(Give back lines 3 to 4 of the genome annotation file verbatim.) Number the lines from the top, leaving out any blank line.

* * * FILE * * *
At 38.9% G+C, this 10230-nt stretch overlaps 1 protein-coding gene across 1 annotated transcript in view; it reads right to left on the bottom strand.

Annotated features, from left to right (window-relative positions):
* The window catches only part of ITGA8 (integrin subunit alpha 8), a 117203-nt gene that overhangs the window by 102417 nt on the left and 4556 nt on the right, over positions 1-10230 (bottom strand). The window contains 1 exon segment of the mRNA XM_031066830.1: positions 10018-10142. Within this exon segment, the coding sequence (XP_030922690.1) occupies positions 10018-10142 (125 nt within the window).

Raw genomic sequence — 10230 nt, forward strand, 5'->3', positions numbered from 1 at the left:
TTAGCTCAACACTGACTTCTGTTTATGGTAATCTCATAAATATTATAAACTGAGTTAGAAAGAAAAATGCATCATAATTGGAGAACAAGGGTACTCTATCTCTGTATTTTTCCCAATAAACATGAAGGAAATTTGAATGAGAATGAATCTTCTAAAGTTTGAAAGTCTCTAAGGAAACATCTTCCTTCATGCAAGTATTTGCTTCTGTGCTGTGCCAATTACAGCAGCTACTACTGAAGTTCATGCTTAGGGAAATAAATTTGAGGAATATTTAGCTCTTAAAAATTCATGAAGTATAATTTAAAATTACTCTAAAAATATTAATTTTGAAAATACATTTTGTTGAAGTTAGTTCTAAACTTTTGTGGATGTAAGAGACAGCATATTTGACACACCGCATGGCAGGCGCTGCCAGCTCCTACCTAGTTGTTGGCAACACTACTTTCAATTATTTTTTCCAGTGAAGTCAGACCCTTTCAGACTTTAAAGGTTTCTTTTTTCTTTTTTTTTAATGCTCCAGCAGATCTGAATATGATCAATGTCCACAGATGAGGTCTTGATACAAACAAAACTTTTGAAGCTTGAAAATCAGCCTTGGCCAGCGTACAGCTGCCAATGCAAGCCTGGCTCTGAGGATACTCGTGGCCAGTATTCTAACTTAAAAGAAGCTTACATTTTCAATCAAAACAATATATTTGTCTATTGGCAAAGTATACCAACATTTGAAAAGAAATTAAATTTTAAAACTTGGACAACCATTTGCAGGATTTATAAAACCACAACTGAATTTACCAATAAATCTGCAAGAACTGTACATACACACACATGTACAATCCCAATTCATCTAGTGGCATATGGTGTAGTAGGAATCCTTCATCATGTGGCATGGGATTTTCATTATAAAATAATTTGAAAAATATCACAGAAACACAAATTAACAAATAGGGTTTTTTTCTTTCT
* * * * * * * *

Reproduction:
* The window catches only part of ITGA8 (integrin subunit alpha 8), a 117203-nt gene that overhangs the window by 102417 nt on the left and 4556 nt on the right, over positions 1-10230 (bottom strand). The window contains 1 exon segment of the mRNA XM_031066830.1: positions 10018-10142. Within this exon segment, the coding sequence (XP_030922690.1) occupies positions 10018-10142 (125 nt within the window).

Raw genomic sequence — 10230 nt, forward strand, 5'->3', positions numbered from 1 at the left: